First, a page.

My copyright panel was a bit more lightly attended than last year but it also was back to earlier in the morning on Monday.  Despite the smaller audience, Thomas Vincent and I shepherded another excellent discussion.  The fifty minutes flew by and before I knew it I was apologizing for running out of time.  Given the audience interest and response we could have easily kept talking for another half an hour to an hour.  I think I handed out more cards and buttons at that panel than any of the others I was on so would not be surprised to continue some of the conversations through correspondence or at future conventions.

Speaking of cards and buttons, I have finally exhausted the first box of Moo cards I ordered for the podcast and depleted a bag on 1.25″ buttons I thought would last me through Balticon and Dragon*Con both.  If you want to do me a solid, click on that donate button over there and help me order more for Dragon*Con at the end of the Summer.  Just a few people pitching in a few dollars each really helps.


I am also pleased to report the progress we’ve made with the volunteer efforts to record the author readings at Balticon.  This is the third year I’ve helped Martha Holloway get recordings for the Balticon Podcast to help with the ongoing efforts to promote the convention.  Last year, Bruce Lerner stepped up to help us out halfway through the con.  He thankfully returned, with an upgraded recorder, this year at the very start.  Paulette Jaxton further cemented her awesominity by volunteering to help with the recordings as well.  (She also baby sat several times during the convention, I am beginning to suspect she may be a super powered being from beyond the stars.)

I was happy to renew my acquaintance with authors I have met in the past, like Tom Doyle, as well as to meet new ones, like David J. Williams.  Tom gave his usual powerful reading, appropriate as his is retiring the piece he read, “Crossing Borders”, since he has expanded it into a novel for which he is now seeking a publisher.  David floored me by giving me a copy of his newly released book, “Burning Skies” and totally unsolicited signed it to boot.  I had a moment of panic when later that day I misplaced the book, feeling miserable for half an hour at how such an generous act had wound up.  Thankfully I recovered the book, tweeting my exploits as I lost and found it.  David surprised me again with a short email this morning commiserating with my near loss of the book and making sure I had retrieved it successfully after all.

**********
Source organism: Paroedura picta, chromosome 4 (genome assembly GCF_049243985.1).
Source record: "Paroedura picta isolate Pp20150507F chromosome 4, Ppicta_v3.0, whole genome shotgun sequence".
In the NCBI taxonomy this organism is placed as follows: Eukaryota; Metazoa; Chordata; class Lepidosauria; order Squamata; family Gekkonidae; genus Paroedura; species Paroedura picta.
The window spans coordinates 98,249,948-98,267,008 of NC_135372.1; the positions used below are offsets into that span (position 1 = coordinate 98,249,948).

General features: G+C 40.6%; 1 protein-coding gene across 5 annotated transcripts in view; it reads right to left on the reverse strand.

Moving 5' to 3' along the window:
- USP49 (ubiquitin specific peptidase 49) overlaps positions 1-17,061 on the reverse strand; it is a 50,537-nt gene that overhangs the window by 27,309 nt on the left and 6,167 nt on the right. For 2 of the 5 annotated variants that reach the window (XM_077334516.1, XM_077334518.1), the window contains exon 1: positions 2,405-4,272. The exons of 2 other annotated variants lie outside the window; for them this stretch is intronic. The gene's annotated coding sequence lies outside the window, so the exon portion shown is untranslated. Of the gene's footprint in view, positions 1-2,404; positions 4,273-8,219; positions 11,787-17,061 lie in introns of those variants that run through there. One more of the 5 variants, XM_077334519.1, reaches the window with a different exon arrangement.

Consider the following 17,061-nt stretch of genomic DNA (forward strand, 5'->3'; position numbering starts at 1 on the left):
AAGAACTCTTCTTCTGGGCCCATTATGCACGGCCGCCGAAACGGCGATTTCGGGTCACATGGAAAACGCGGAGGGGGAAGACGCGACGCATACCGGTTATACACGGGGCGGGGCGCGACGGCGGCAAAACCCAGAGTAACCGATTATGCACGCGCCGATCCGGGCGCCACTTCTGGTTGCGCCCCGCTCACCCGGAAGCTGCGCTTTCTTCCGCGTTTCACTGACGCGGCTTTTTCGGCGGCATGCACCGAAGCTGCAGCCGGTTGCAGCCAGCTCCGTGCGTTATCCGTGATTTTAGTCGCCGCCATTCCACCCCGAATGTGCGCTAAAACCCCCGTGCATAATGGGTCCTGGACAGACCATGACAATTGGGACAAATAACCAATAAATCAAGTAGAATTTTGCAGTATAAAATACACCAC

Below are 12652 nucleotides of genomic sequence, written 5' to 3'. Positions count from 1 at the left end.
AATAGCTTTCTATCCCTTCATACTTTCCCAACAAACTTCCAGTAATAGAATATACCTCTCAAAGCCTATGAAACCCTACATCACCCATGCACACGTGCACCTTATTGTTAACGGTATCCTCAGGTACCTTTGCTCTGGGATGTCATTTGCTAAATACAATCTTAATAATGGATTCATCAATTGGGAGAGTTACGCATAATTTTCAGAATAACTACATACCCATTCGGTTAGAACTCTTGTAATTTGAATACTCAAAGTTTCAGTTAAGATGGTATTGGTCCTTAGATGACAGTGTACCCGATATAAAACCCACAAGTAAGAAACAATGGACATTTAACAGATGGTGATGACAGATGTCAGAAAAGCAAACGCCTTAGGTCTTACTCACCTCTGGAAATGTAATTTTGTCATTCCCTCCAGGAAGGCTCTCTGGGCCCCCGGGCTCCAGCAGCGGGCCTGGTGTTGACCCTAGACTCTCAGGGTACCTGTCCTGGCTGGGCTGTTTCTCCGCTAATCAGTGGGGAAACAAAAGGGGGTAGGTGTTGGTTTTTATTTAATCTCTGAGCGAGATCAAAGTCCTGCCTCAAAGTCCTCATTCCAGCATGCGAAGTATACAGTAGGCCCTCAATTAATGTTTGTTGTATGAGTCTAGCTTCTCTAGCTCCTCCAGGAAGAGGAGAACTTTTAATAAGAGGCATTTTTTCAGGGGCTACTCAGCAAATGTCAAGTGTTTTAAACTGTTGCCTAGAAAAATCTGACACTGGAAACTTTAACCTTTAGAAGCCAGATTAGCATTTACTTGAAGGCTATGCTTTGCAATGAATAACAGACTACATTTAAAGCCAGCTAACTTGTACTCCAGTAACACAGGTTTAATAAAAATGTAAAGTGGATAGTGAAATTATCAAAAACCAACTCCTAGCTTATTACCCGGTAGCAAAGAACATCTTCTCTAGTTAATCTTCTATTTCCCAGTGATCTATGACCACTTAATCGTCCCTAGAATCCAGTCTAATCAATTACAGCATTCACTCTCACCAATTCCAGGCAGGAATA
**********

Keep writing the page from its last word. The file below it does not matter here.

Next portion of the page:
The accessibility and generosity of the authors who do readings at Balticon has proven more than ample reward for volunteering my time to record them and help promote their works through the Balticon Podcast.  So much so that after three years, I consider it an integral part of my experience at the convention and would dearly miss it if I didn’t have the opportunity to help out in this way again.


Last but not least, the social scene was definitely the best yet for me this year.  On a whim, I decided to organize a gathering of FLOSS and tech geeks Friday night after my one panel and opening ceremonies, in case anyone had planned to go to that.  We had a good turn out and would have had more if we didn’t have to move from our advertised location to deeper in the bar.  Catherine Asaro has a lovely singing voice but trying to talk shop doesn’t work very well when competing with a live stage act.  I was able to renew my acquaintance with several folks I’ve met at conventions over the years.  I knew they were techies but we’d never had the opportunity to discuss that topic specifically.  It was nice to indulge in tech geekery without feeling like we were crowding out other topics.

We even managed to rope Nathan Lowell into our discussion who is I think more of a techie than he gives himself credit.  As it turns out, he is involved in some very fascinating technical work in addition to doing all of his writing in OpenOffice on Linux.  If Nathan used Bill Gates’ own computer to write his stories, I’d likely forgive him given the quality of the work and the depth of my enjoyment.  I was thrilled though that he does indeed use FLOSS, it adds a little bit more awesome to an already impressive body of work.